TITLE

Effects of selective logging on tree species diversity and composition of Bornean tropical rain forests at different spatial scales

AUTHOR(S)
Imai, Nobuo; Seino, Tatsuyuki; Aiba, Shin-ichiro; Takyu, Masaaki; Titin, Jupiri; Kitayama, Kanehiro
PUB. DATE
September 2012
SOURCE
Plant Ecology;Sep2012, Vol. 213 Issue 9, p1413
SOURCE TYPE
Academic Journal
DOC. TYPE
Article
ABSTRACT
Reduced-impact logging (RIL) is known to be beneficial in biodiversity conservation, but its effects on tree diversity remain unknown. Pattern of tree diversity following disturbance usually varies with spatial scale of sampling (i.e., plot size). We examined the impacts of RIL on species richness and community composition of tree species at different spatial scales, and the scale (plot size) dependency of the two metrics; species richness versus community similarity. One 2-ha and three to four 0.2-ha plots were established in each of primary, RIL, and conventionally logged (CL) forest in Sabah, Malaysia. Species richness (the number of species per unit number of stems) was higher in the RIL than in the CL forest at both scales. The relationship between species richness and logging intensity varied with plot size. Species richness was greater in the RIL than in the primary forest at the 2-ha scale, while it was similar between the two forests at 0.2-ha scale. Similarly, species richness in the CL forest demonstrated a greater value at the 2-ha scale than at the 0.2-ha scale. Greater species richness in the two logged forests at the 2-ha scale is attributable to a greater probability of encountering the species-rich, small patches that are distributed heterogeneously. Community composition of the RIL forest more resembled that of the primary forest than that of the CL forest, regardless of plot size. Accordingly, species richness is a scale-dependent metric, while community similarity is a more robust metric to indicate the response of tree assemblage to anthropogenic disturbance.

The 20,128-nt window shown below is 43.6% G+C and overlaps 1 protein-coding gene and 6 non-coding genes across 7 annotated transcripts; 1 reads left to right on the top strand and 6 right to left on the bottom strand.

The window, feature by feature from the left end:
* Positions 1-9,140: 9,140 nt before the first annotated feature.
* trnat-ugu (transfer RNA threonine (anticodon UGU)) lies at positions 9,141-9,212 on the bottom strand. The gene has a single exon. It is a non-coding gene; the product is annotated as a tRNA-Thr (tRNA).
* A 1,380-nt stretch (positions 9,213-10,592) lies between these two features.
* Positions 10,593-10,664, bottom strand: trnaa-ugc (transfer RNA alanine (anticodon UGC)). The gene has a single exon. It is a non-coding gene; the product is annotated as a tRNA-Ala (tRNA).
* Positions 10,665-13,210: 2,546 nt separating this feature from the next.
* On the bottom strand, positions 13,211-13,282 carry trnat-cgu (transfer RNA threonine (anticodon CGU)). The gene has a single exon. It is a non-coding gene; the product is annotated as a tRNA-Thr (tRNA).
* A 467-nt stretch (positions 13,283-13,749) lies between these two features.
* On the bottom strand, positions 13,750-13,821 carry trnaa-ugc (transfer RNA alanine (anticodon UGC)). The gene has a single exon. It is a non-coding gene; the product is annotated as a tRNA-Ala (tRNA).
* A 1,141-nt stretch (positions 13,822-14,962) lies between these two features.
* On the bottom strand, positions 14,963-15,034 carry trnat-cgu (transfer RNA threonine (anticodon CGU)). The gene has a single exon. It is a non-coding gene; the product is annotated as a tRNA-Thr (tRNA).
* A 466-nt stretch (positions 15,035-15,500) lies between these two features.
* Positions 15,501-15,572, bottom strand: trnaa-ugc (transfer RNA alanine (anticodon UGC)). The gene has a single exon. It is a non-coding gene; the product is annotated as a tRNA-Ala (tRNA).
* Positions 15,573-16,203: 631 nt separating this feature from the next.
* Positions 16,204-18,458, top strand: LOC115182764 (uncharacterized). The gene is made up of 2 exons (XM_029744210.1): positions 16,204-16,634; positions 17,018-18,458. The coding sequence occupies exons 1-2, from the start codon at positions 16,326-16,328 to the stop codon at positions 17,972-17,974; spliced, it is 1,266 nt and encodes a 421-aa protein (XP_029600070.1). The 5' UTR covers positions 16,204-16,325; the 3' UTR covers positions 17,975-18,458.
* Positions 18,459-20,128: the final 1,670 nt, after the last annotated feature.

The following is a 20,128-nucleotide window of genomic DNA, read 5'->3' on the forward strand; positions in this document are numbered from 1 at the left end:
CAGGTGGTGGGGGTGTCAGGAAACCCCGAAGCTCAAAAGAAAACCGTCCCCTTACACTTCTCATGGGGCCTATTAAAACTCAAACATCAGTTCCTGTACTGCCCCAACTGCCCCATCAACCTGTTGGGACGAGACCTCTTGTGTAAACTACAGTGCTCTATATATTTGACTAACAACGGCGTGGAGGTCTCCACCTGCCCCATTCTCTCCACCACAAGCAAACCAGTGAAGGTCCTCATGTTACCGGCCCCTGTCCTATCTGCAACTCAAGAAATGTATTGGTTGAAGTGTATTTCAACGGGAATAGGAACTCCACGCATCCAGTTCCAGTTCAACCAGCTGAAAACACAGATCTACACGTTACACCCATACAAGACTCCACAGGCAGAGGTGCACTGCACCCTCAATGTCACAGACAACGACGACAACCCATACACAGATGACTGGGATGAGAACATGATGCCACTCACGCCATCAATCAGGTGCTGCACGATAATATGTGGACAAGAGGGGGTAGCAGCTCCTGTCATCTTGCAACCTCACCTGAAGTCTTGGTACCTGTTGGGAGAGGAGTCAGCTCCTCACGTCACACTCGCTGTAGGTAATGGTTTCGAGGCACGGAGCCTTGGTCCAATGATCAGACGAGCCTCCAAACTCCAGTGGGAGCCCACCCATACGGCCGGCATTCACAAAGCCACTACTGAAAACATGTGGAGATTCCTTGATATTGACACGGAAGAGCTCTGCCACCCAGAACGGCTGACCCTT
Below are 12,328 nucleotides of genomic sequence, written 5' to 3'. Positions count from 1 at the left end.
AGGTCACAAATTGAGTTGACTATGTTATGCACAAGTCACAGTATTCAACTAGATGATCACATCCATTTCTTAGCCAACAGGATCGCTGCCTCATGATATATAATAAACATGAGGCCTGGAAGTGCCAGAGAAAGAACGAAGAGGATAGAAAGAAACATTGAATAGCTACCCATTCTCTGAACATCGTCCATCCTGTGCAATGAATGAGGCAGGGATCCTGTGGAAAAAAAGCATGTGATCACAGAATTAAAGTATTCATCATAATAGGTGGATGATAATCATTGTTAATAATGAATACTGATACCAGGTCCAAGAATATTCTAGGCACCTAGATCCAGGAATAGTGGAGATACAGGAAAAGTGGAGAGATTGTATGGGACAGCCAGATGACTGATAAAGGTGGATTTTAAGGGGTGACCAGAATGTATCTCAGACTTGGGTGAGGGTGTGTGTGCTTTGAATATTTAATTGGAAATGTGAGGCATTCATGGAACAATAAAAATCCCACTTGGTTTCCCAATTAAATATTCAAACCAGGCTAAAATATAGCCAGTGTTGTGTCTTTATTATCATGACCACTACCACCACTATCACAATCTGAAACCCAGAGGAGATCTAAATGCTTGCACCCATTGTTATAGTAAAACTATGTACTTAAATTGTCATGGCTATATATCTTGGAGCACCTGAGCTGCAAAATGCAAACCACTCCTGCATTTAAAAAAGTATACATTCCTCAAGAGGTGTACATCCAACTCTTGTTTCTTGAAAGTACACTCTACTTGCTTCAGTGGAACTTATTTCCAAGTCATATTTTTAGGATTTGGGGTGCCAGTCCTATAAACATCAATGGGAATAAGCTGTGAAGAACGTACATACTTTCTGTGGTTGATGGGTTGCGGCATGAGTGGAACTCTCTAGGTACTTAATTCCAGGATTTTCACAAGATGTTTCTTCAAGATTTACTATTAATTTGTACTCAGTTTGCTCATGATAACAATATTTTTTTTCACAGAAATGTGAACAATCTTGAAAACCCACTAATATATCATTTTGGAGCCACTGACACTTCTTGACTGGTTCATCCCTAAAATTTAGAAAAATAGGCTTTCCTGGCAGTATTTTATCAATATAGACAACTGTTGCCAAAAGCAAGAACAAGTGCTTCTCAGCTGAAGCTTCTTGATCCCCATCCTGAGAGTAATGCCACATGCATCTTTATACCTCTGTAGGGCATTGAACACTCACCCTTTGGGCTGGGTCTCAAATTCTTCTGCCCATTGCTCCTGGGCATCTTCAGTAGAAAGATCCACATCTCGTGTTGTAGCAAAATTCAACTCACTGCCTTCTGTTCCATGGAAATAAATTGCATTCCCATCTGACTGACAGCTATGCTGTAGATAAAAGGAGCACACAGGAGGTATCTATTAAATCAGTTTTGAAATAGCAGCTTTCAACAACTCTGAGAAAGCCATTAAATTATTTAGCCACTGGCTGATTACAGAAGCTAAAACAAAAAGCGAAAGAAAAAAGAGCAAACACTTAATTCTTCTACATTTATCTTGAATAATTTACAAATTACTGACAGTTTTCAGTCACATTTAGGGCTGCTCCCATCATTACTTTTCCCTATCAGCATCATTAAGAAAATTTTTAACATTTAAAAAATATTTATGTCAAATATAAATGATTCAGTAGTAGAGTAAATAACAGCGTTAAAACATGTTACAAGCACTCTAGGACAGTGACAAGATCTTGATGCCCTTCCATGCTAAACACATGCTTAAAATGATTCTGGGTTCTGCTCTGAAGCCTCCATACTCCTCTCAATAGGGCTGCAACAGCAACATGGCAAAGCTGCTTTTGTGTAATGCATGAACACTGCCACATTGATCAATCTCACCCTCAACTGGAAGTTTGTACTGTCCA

ACCESSION #
78911619

 

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